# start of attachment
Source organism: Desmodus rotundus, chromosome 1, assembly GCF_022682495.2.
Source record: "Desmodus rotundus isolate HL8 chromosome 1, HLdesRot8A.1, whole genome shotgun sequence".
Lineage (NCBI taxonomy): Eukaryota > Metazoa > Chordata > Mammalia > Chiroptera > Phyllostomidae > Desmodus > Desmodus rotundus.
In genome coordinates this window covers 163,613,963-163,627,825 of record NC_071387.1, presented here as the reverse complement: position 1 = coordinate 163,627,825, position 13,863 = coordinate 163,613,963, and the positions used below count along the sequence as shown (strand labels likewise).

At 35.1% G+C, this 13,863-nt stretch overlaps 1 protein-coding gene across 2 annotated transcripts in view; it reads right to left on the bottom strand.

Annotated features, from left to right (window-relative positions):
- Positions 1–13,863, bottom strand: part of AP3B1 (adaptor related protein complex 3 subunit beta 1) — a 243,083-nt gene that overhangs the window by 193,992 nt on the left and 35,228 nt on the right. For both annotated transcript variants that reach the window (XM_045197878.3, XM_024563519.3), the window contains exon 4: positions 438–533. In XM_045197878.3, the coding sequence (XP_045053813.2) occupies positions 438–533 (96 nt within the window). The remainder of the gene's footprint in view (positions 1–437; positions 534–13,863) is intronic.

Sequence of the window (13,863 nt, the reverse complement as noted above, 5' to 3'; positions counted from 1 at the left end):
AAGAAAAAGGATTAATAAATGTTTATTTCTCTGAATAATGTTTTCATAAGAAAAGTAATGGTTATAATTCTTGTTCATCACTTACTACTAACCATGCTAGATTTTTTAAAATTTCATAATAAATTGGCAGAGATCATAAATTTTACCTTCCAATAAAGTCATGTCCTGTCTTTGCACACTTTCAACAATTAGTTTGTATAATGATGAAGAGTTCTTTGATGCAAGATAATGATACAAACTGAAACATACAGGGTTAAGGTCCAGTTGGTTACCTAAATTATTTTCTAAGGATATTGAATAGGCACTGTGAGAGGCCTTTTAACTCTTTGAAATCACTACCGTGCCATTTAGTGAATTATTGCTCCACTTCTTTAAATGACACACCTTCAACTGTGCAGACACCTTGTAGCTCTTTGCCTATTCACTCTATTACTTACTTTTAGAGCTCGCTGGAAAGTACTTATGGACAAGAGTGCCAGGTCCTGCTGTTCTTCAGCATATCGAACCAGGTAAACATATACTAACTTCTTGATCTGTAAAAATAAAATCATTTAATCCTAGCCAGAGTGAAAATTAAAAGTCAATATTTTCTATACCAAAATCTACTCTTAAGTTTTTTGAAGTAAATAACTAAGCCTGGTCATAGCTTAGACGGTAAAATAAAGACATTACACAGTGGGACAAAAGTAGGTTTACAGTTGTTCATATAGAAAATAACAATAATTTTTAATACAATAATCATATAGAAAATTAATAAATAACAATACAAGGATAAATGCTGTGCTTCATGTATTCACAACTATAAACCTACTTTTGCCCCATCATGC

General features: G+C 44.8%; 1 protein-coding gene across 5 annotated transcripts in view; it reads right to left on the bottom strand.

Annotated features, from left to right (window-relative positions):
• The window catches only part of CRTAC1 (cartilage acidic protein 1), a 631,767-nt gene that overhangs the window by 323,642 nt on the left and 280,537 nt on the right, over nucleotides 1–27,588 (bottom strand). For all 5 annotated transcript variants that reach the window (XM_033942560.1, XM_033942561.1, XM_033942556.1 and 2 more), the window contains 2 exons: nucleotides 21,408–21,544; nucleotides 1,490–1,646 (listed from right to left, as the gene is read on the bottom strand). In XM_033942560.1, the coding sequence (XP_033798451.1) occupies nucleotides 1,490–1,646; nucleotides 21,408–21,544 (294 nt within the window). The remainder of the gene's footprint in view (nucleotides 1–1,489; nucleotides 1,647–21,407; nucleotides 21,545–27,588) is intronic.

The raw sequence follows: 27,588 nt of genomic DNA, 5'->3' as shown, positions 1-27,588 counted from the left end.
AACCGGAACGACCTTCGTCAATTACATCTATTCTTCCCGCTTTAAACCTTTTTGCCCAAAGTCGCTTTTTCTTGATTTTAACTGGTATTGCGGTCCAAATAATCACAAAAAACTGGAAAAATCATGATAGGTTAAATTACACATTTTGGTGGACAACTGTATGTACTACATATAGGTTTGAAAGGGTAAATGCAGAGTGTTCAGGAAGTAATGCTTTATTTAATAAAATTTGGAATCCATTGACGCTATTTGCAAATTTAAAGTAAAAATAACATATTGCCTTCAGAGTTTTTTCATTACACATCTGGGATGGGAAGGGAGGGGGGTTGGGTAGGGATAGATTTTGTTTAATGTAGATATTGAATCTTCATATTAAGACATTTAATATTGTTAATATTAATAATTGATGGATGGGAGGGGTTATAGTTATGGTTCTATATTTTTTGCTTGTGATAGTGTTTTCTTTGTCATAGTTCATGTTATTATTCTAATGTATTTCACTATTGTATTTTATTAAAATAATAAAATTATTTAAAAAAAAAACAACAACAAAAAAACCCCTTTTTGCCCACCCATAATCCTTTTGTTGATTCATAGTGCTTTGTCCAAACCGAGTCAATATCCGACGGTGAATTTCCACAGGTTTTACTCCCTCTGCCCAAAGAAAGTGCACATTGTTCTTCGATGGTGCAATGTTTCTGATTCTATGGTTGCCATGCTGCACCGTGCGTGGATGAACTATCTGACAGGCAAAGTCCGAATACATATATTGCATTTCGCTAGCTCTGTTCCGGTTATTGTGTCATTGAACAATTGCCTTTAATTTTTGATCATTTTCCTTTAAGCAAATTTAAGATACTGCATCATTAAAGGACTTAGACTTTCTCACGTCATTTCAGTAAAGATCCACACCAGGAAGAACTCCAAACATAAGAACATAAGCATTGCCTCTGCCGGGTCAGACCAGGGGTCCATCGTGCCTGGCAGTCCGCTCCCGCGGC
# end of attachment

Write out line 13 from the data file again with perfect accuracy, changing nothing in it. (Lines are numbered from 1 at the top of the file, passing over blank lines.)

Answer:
The raw sequence follows: 27,588 nt of genomic DNA, 5'->3' as shown, positions 1-27,588 counted from the left end.